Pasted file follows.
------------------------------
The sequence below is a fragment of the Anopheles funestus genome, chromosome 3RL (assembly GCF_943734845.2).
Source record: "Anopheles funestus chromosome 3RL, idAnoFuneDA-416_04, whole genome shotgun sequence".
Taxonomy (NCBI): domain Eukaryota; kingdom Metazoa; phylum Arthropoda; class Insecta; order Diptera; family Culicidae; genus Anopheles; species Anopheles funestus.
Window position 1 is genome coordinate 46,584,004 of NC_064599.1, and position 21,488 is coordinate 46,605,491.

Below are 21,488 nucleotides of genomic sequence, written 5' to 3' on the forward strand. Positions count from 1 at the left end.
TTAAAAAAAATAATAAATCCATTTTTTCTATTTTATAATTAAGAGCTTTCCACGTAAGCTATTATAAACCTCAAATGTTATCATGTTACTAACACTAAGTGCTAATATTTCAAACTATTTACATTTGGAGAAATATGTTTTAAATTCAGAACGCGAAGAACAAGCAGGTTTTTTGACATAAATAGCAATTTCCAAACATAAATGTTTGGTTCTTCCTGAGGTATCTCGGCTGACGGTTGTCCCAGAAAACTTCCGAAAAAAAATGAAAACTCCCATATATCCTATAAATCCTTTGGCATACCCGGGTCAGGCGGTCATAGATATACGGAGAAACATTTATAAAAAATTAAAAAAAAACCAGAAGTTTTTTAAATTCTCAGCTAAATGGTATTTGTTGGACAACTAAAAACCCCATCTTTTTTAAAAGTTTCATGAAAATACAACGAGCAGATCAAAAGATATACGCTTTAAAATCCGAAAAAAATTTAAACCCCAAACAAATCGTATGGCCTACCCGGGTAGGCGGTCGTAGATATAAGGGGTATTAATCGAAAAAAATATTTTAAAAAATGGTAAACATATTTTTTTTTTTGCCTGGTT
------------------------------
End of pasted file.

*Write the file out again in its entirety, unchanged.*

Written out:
The sequence below is a fragment of the Anopheles funestus genome, chromosome 3RL (assembly GCF_943734845.2).
Source record: "Anopheles funestus chromosome 3RL, idAnoFuneDA-416_04, whole genome shotgun sequence".
Taxonomy (NCBI): domain Eukaryota; kingdom Metazoa; phylum Arthropoda; class Insecta; order Diptera; family Culicidae; genus Anopheles; species Anopheles funestus.
Window position 1 is genome coordinate 46,584,004 of NC_064599.1, and position 21,488 is coordinate 46,605,491.

Below are 21,488 nucleotides of genomic sequence, written 5' to 3' on the forward strand. Positions count from 1 at the left end.
TTAAAAAAAATAATAAATCCATTTTTTCTATTTTATAATTAAGAGCTTTCCACGTAAGCTATTATAAACCTCAAATGTTATCATGTTACTAACACTAAGTGCTAATATTTCAAACTATTTACATTTGGAGAAATATGTTTTAAATTCAGAACGCGAAGAACAAGCAGGTTTTTTGACATAAATAGCAATTTCCAAACATAAATGTTTGGTTCTTCCTGAGGTATCTCGGCTGACGGTTGTCCCAGAAAACTTCCGAAAAAAAATGAAAACTCCCATATATCCTATAAATCCTTTGGCATACCCGGGTCAGGCGGTCATAGATATACGGAGAAACATTTATAAAAAATTAAAAAAAAACCAGAAGTTTTTTAAATTCTCAGCTAAATGGTATTTGTTGGACAACTAAAAACCCCATCTTTTTTAAAAGTTTCATGAAAATACAACGAGCAGATCAAAAGATATACGCTTTAAAATCCGAAAAAAATTTAAACCCCAAACAAATCGTATGGCCTACCCGGGTAGGCGGTCGTAGATATAAGGGGTATTAATCGAAAAAAATATTTTAAAAAATGGTAAACATATTTTTTTTTTTGCCTGGTT